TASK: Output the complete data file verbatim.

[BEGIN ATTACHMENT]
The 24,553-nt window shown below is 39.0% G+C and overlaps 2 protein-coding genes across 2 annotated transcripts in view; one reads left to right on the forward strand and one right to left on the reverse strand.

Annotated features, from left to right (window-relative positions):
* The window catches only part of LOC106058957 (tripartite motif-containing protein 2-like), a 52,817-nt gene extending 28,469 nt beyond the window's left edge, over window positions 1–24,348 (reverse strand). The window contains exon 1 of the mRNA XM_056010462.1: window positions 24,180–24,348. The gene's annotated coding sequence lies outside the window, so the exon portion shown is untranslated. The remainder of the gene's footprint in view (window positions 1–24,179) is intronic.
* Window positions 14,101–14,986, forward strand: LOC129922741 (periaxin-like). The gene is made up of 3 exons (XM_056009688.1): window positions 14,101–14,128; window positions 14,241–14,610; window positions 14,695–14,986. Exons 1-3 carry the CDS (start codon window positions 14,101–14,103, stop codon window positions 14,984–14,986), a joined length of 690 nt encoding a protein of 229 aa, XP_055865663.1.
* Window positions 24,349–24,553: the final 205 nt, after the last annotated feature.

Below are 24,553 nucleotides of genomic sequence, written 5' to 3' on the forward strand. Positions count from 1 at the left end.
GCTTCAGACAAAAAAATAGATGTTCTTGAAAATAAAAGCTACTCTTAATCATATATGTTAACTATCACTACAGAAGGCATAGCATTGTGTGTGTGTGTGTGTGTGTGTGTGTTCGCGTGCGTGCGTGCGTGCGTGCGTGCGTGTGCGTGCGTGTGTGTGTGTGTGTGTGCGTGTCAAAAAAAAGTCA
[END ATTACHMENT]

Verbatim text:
The 24,553-nt window shown below is 39.0% G+C and overlaps 2 protein-coding genes across 2 annotated transcripts in view; one reads left to right on the forward strand and one right to left on the reverse strand.

Annotated features, from left to right (window-relative positions):
* The window catches only part of LOC106058957 (tripartite motif-containing protein 2-like), a 52,817-nt gene extending 28,469 nt beyond the window's left edge, over window positions 1–24,348 (reverse strand). The window contains exon 1 of the mRNA XM_056010462.1: window positions 24,180–24,348. The gene's annotated coding sequence lies outside the window, so the exon portion shown is untranslated. The remainder of the gene's footprint in view (window positions 1–24,179) is intronic.
* Window positions 14,101–14,986, forward strand: LOC129922741 (periaxin-like). The gene is made up of 3 exons (XM_056009688.1): window positions 14,101–14,128; window positions 14,241–14,610; window positions 14,695–14,986. Exons 1-3 carry the CDS (start codon window positions 14,101–14,103, stop codon window positions 14,984–14,986), a joined length of 690 nt encoding a protein of 229 aa, XP_055865663.1.
* Window positions 24,349–24,553: the final 205 nt, after the last annotated feature.

Below are 24,553 nucleotides of genomic sequence, written 5' to 3' on the forward strand. Positions count from 1 at the left end.
GCTTCAGACAAAAAAATAGATGTTCTTGAAAATAAAAGCTACTCTTAATCATATATGTTAACTATCACTACAGAAGGCATAGCATTGTGTGTGTGTGTGTGTGTGTGTGTGTTCGCGTGCGTGCGTGCGTGCGTGCGTGCGTGTGCGTGCGTGTGTGTGTGTGTGTGTGCGTGTCAAAAAAAAGTCA